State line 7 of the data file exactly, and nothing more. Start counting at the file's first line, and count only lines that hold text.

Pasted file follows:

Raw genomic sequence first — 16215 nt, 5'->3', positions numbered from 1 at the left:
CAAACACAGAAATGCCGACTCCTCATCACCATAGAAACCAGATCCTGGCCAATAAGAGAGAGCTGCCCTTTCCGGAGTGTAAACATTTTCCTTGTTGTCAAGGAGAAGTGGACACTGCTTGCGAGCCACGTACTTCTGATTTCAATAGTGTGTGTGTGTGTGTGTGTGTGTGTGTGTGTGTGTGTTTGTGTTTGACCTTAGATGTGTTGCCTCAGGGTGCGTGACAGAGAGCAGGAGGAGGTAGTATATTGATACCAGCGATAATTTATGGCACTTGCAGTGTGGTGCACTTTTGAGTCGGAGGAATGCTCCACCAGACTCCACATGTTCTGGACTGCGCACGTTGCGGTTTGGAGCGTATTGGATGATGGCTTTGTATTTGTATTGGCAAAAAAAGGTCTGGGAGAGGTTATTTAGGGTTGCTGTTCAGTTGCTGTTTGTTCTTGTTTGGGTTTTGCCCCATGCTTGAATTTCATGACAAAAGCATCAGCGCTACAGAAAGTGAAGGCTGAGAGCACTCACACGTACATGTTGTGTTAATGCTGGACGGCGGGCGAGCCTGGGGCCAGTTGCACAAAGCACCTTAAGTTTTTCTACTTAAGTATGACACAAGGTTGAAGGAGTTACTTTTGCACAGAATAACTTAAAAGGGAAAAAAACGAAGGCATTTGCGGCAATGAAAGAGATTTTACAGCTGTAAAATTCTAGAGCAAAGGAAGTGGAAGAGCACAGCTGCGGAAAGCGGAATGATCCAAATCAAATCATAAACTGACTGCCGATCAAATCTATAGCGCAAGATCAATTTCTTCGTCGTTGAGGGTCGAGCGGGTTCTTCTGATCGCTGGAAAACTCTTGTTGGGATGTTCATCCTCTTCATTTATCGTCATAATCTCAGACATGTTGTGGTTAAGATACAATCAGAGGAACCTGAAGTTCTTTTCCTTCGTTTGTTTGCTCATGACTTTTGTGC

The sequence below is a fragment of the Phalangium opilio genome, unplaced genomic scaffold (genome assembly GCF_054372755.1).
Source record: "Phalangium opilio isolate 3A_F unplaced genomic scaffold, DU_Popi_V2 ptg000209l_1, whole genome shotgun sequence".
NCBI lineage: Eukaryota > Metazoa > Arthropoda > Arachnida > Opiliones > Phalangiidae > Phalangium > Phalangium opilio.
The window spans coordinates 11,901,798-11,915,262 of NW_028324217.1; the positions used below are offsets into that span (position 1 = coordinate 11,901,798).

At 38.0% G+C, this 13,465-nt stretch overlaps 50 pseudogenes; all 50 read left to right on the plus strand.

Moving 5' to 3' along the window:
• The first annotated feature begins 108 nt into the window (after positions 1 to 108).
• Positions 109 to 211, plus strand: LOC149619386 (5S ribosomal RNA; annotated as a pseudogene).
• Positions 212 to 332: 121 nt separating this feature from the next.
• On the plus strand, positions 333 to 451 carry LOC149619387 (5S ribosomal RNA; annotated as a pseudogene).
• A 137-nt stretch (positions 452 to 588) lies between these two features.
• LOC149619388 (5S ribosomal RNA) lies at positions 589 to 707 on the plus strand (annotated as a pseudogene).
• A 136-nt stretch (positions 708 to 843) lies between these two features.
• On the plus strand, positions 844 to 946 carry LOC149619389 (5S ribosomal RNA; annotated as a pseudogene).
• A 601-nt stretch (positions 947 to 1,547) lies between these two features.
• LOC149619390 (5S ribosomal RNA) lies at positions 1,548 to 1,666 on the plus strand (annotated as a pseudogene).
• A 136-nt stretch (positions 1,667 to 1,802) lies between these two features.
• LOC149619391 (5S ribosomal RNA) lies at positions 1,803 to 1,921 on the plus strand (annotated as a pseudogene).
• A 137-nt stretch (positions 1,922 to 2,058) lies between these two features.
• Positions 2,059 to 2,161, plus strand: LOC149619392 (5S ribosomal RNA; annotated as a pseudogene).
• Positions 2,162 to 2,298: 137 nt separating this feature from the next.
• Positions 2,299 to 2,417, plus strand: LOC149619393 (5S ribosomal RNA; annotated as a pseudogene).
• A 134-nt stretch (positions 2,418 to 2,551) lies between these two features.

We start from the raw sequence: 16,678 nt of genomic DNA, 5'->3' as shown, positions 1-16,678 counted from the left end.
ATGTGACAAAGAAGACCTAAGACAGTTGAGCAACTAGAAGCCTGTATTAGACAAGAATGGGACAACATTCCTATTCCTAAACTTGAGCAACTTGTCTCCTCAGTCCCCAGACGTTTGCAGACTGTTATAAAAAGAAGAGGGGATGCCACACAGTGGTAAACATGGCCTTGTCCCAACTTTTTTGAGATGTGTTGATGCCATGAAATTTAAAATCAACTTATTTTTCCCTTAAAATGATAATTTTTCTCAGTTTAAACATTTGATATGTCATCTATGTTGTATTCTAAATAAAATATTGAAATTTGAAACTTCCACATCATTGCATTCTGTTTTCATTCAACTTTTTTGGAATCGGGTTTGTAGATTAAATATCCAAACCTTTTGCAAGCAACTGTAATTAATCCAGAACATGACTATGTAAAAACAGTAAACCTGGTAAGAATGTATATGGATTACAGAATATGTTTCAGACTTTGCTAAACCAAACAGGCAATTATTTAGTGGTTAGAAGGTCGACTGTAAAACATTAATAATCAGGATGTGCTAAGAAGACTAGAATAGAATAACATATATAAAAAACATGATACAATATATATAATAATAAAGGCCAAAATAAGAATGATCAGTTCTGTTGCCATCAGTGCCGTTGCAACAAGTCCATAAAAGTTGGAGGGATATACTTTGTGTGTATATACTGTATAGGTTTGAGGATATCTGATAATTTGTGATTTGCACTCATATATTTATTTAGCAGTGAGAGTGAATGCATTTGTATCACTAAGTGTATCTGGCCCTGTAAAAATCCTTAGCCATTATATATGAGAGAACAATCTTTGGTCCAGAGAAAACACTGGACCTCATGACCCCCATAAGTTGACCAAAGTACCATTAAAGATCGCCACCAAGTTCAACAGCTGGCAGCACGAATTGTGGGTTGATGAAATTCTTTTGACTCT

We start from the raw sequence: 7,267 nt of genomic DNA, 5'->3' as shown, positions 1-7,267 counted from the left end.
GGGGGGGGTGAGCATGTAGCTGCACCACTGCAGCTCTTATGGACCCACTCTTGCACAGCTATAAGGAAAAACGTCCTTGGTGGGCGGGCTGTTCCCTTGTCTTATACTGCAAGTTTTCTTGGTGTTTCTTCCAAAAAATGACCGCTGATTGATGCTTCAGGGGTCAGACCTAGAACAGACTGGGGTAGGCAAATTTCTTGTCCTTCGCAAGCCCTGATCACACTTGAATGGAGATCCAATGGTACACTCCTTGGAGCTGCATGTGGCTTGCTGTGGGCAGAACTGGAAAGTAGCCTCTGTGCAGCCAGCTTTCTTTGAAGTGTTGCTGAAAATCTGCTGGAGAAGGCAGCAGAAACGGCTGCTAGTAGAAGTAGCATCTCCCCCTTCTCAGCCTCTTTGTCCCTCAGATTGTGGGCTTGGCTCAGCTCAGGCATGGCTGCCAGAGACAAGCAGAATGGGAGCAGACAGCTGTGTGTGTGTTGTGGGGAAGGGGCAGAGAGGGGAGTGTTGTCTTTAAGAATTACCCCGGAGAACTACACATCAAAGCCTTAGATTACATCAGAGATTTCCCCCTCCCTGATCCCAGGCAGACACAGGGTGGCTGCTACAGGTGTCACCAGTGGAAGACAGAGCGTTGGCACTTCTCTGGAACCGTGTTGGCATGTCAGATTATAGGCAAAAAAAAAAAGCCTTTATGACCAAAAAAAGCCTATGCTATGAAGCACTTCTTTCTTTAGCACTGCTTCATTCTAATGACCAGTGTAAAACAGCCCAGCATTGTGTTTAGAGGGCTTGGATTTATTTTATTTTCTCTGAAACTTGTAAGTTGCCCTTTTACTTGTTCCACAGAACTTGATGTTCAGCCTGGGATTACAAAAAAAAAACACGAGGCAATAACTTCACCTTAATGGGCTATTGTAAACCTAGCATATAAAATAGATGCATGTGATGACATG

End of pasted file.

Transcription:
At 38.0% G+C, this 13,465-nt stretch overlaps 50 pseudogenes; all 50 read left to right on the plus strand.